Firing Proper for Use of Taser on Addled Senior

     (CN) – A police officer who repeatedly Tasered a naked nursing home patient with Alzheimer’s disease was properly fired, the Indiana Court of Appeals ruled.
     Doug Martin, an officer in Peru, Ind., had been summoned to Miller’s Merry Manor on June 17, 2012, after a nurse called 911 for help in transporting a patient who had hit his roommate, a nurse and a nursing assistant.
     Martin and his partner, Officer Jeremy Brindle, entered the Alzheimer’s ward to find 64-year-old James Howard sitting in a chair, wearing socks and nothing else. Howard refused the officers’ command to lie on a gurney and advanced toward Brindle, who tried to handcuff Howard.
     When Brindle lost control of one of Howard’s wrists, Martin yelled “Taser” and deployed it on Howard’s torso. Martin zapped Howard five times for a total of 31 seconds.
     Howard’s wife complained, and Martin was fired after a department investigation and a hearing before the city’s Board of Public Works and Safety. The reasons for his termination were excessive force and conduct unbecoming an officer.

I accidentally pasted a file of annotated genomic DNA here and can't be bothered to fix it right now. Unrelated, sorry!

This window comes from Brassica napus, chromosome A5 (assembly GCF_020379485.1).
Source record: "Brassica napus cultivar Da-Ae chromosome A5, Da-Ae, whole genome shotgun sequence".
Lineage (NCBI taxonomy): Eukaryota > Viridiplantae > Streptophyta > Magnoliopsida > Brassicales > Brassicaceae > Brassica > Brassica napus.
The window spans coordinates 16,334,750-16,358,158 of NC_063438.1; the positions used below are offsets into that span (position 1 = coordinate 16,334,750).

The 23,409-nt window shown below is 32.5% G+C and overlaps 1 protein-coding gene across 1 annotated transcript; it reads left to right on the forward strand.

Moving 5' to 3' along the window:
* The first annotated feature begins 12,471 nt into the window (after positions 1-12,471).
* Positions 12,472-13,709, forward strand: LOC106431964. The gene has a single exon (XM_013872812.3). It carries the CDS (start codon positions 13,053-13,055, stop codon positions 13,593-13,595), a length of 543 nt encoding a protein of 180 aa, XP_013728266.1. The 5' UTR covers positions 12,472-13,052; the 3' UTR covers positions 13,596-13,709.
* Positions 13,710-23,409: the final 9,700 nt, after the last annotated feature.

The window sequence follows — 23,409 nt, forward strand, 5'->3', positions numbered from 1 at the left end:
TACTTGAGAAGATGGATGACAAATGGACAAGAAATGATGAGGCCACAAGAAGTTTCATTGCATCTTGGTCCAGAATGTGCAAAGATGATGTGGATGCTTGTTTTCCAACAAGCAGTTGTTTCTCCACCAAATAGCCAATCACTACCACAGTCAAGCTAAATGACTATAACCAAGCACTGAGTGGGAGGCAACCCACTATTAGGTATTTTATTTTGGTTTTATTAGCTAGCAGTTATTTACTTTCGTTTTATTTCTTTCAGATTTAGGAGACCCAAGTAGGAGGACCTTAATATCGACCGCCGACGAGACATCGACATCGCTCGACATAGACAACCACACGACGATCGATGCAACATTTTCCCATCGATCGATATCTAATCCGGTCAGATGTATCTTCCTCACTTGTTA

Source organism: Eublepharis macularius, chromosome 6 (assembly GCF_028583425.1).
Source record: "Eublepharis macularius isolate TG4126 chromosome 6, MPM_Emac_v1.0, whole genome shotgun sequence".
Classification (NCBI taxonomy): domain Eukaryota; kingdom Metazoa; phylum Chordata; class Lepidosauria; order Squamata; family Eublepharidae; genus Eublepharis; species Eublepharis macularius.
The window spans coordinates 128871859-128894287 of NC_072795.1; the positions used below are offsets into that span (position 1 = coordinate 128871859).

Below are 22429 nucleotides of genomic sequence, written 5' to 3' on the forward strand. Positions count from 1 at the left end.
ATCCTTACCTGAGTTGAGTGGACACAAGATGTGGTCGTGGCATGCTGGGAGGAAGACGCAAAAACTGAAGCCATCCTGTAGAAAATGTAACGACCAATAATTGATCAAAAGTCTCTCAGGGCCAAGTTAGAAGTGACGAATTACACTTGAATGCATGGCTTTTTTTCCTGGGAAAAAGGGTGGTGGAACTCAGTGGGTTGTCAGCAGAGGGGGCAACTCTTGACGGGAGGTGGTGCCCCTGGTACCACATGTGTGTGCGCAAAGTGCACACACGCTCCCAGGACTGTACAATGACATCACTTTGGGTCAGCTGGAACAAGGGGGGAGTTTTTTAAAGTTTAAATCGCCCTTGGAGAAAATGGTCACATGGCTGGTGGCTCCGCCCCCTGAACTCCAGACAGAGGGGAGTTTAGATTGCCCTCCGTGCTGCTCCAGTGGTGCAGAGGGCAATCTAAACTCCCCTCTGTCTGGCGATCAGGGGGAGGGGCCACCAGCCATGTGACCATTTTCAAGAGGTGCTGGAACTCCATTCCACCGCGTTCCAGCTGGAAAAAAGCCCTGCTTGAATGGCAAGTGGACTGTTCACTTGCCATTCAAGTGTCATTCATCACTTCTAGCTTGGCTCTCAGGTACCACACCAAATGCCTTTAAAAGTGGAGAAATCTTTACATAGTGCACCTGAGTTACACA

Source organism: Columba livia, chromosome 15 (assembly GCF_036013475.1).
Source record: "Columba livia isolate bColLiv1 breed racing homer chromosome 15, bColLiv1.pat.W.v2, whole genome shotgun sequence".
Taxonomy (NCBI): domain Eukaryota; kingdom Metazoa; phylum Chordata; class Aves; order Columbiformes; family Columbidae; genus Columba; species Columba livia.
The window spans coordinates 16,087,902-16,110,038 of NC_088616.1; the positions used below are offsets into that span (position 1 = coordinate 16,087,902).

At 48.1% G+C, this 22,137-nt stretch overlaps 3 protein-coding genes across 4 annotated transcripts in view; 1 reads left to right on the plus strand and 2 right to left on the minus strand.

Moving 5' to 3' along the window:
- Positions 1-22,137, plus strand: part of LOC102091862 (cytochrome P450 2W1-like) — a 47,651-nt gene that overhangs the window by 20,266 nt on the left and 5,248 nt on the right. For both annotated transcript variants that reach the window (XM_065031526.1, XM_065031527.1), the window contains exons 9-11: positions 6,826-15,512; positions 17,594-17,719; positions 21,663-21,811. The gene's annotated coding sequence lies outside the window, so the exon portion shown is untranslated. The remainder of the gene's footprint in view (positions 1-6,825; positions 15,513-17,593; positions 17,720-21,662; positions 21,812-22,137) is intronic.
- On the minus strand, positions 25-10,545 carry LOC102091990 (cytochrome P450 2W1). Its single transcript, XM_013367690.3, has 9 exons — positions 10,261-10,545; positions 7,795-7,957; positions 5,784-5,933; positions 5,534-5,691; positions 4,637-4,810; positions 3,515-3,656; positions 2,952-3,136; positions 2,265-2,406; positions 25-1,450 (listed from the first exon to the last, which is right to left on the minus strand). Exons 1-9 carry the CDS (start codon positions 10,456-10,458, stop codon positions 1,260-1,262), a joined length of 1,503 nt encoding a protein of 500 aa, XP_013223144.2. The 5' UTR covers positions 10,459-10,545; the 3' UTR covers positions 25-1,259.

Martin took the case to the Miami Superior Court, which overturned Martin’s firing, citing more than 100 “reasons that the decision should not be affirmed.”
     The city of Peru and its police department appealed the ruling, arguing that the trial court had substituted its opinion for that of the board.
     In another reversal last week, the Indiana Court of Appeals ruled that Martin was properly fired, citing the testimony of Jon Jumper who trained Martin on the use of a Taser.
     “Jumper testified that Martin had specifically been instructed – in the recertification presentation – on the increased risk of death or serious injury for exposure over 15 seconds, whether due to multiple applications or continuous cycling,” Judge Lloyd Bailey wrote for a three-member panel.
     “Intervals to achieve compliance were very short, with only a two-second interval between the third and fourth deployments. Moreover, it is noteworthy that Howard was handcuffed after the third Taser application,” Bailey added.
     The panel chided the lower court for having “disregarded evidence favorable to (the board’s) decision, credited the testimony of witnesses that the trial court did not personally hear, and misstated evidence regarding the scope of Martin’s training. In short, the trial court reweighed the evidence and reassessed the credibility of witnesses.”

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